Larry Robertson -IEQ Veteran and 1st IAQA President

Air Date: 2-11-2011|Episode 196

Larry Robertson, the Indoor Air Quality Association’s 1st President and founding board member and has been a leader in IAQ research and services for over 2 decades...

Full Description:

Larry Robertson, the Indoor Air Quality Association’s 1st President and founding board member and has been a leader in IAQ research and services for over 2 decades. Robertson is known for establishing Mycotech Biological, Inc. (MBI), one of the first environmental laboratories that specialized in the identification of fungi and their association with HVAC systems. He also contributed in the initial development of the CIE and CMR certification programs and served on the Texas Mold Task Force relative to the development of mold regulations in the State of Texas. Robertson was also co-founder of Indoor Environmental Consultants, Home Diagnostics, Purysis I, Purysis II, LARO, Microfungi, Inc., and the Aeromycological Society of America. Robertson has recently divested from all of these entities and formed the Robertson Environmental Consulting (REC) Group to provide consulting and indoor environmental services through a network of consultants and remediators across the country.

Z-Man’s Blog:

Environmental Lab Pioneer

On today’s broadcast of IAQradio. RadioJoe and I had the pleasure of interviewing Larry Robertson, a real pioneer with over two decades of experience in IAQ research and services. Larry founded Mycotech Biological, Inc one of the first environmental labs that specialized in the identification of fungi. Larry was an IAQA founding board member and the organization’s first President. His company was based in Texas, epicenter of the “mold craze”. In helping to resolve litigation, Larry provided expert witness testimony in 250 mold cases a year.

Nuggets gleaned from today’s show:

· HVAC Cleaning and IEQ. Larry holds firm opinions on HVAC systems cleaning disagreeing with a recent study concluding that no compelling scientific evidence exists about an association between air duct cleaning and improved IEQ. Larry opined that that HVAC systems cleaning when properly formed can have a positive effect on the indoor environmental quality. He commented that no compelling scientific evidence exists that vacuuming a bedroom improves IEQ either; pointing out that the HVAC system study was flawed because the researcher looked only at cleaning the duct system not the entire system. Larry stressed the importance of: 1) containment, 2) source removal cleaning techniques and 3) particulate capture equipment. Larry reminded listeners that the term bioaerosol was coined as the result of the Legionaire’s disease outbreak in Philadelphia.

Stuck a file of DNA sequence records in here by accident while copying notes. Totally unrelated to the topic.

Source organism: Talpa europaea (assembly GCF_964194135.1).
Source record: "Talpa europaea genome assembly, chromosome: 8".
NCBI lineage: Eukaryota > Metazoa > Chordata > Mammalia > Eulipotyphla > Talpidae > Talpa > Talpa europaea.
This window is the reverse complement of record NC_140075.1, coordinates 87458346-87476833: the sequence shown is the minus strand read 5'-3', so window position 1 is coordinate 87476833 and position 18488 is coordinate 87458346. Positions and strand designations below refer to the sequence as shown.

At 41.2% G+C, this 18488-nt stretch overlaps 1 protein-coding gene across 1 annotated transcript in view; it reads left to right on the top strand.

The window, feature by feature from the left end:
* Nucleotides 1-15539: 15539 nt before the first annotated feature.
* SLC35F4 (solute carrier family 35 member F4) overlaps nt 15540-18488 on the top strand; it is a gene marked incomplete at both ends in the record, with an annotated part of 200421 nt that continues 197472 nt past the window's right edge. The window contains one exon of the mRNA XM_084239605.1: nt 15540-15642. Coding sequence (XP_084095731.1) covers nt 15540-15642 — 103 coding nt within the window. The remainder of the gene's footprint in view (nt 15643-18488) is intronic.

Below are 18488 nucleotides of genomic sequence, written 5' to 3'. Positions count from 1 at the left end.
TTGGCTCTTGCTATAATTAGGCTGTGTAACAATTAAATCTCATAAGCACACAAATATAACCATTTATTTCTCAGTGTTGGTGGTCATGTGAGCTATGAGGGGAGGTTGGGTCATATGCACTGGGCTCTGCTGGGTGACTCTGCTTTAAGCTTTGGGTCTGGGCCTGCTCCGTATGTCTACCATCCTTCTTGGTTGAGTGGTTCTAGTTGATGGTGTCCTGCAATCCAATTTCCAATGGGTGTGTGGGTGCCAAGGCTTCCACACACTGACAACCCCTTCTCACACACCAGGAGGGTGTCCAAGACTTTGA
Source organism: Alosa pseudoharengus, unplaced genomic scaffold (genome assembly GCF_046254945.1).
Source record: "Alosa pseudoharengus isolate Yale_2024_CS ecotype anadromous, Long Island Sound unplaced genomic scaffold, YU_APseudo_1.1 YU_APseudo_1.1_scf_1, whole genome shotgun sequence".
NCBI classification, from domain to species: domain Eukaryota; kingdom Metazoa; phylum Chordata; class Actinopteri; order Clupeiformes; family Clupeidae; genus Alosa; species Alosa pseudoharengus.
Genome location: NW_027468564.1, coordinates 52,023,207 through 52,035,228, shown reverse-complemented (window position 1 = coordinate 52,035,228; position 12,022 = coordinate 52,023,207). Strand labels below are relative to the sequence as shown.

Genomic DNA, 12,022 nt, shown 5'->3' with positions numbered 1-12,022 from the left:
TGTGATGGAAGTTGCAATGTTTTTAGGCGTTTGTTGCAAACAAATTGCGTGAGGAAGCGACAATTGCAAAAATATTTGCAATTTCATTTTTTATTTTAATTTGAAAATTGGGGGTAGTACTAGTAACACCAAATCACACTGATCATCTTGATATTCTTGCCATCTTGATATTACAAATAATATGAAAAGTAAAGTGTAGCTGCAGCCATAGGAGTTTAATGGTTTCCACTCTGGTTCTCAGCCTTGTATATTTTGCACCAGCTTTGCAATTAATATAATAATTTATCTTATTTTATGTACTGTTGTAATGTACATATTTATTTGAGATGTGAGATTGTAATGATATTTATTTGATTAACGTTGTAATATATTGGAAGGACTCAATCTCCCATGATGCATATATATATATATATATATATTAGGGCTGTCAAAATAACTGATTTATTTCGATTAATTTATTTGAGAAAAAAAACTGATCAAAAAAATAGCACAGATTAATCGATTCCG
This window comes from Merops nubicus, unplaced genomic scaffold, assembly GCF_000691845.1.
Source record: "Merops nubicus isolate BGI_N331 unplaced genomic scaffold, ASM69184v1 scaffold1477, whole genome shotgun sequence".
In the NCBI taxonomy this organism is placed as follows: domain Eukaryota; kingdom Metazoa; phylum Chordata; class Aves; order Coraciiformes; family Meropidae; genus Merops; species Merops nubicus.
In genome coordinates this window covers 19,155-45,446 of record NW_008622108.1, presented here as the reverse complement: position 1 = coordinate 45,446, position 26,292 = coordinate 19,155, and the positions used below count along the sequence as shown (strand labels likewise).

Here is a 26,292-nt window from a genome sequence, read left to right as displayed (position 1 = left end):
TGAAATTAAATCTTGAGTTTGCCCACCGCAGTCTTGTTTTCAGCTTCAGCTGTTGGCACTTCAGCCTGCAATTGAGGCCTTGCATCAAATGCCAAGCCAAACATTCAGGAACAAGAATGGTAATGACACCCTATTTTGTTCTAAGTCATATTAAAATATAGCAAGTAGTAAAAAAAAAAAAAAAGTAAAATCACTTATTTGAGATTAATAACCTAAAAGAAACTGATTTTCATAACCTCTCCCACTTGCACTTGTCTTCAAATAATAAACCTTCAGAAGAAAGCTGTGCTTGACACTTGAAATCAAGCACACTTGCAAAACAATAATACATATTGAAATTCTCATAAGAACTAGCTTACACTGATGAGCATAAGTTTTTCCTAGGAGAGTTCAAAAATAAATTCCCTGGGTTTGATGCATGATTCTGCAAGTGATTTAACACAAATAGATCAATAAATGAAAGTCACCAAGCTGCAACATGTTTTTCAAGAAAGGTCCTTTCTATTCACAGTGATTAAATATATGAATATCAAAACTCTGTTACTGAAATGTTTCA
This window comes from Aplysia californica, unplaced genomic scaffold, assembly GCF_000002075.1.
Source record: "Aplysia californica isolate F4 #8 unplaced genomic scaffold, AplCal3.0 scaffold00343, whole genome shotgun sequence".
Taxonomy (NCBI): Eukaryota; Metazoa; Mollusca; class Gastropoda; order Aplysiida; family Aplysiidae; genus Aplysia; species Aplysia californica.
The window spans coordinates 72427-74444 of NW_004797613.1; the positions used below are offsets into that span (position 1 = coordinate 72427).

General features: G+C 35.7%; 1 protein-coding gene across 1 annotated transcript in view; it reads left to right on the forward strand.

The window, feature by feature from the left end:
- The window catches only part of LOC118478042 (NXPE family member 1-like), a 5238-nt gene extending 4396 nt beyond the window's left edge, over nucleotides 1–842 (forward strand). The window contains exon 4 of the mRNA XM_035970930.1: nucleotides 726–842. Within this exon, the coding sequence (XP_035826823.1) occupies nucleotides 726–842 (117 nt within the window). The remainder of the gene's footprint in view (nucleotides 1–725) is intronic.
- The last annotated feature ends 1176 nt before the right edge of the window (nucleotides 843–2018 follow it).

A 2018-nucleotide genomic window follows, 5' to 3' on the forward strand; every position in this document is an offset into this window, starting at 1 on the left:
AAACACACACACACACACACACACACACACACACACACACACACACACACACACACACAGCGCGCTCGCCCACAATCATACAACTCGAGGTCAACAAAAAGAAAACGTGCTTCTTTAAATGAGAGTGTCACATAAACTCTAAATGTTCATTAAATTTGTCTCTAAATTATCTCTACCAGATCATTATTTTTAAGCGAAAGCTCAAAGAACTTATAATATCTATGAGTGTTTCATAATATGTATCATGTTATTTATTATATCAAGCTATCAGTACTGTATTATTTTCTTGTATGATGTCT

· Texas Mold Licensing. Larry provided behind the scenes gained during his involvement with the writing and legislative passing of Texas Mold Licensing. According to Larry, it wasn’t pretty as lobbyists representing the insurance industry, home builders, etc. weighted into the process. The pendulum has swung and predicts it will be some time until it swings back. The Texas Mold Licensing Bill was the result of “a few bad apples spoiling the barrel.” The actions of a few unscrupulous consultants, remediators and inspectors who intentionally increased and escalated mold claims with ridiculous and unscientifically sound recommendations tainted the legislative process resulting in passage of a Texas Mold Licensing Law that doesn’t protect the citizens of the Lone Star State against the hazards of mold but rather protects citizens from being preyed upon by mold remediators, mold consultants and mold laboratories. While the laws doesn’t require cleaners, insurance repair & restoration firms and builders who commonly encounter mold are not required to be licensed it does require licensing for: mold remediation firms, consultants (IEPs) and mold labs. Texas was the first state to institute licensing for the mold industry. Texas didn’t recognize the contributions of the IAQA. Licensees are required to take a Texas Course, pass a beefy Texas Exam test with an 80% score (70% is required for other Texas licenses) and be subject to paying fines for violations such as: workers caught not wearing PPE or when a remedial start or stop date is missed.

· Certification. College degrees don’t require continuing education while many certification programs do. Profoundly commenting that certification groups have two options in developing certification programs: don’t dilute and build a strong certification program such as CIH or offer many certifications ala IICRC and ACAC.

· Get involved, it’s your industry!

· Tip for remediators: be cautious about recommending measures that are too extreme!

· Tip for consultants: because consultants wanted and needed faster analysis of mold samples, labs trended away from culturing to spore trap technology. Be aware that questions have emerged regarding the precision of the analytical process of spore trap analysis.

As a member of the IAQA we express our gratitude to the founders of the organization: Dean Ellis, Rick Watson, Nick Willocks and Chuck Walker an early board member. RadioJoe, Stone Cold and I were glad that we could honor Larry’s industry friend with an impromptu playing of taps.

Today’s Music: “Growing Mold” by the Radioactive Chickens

Z-Man Signing Off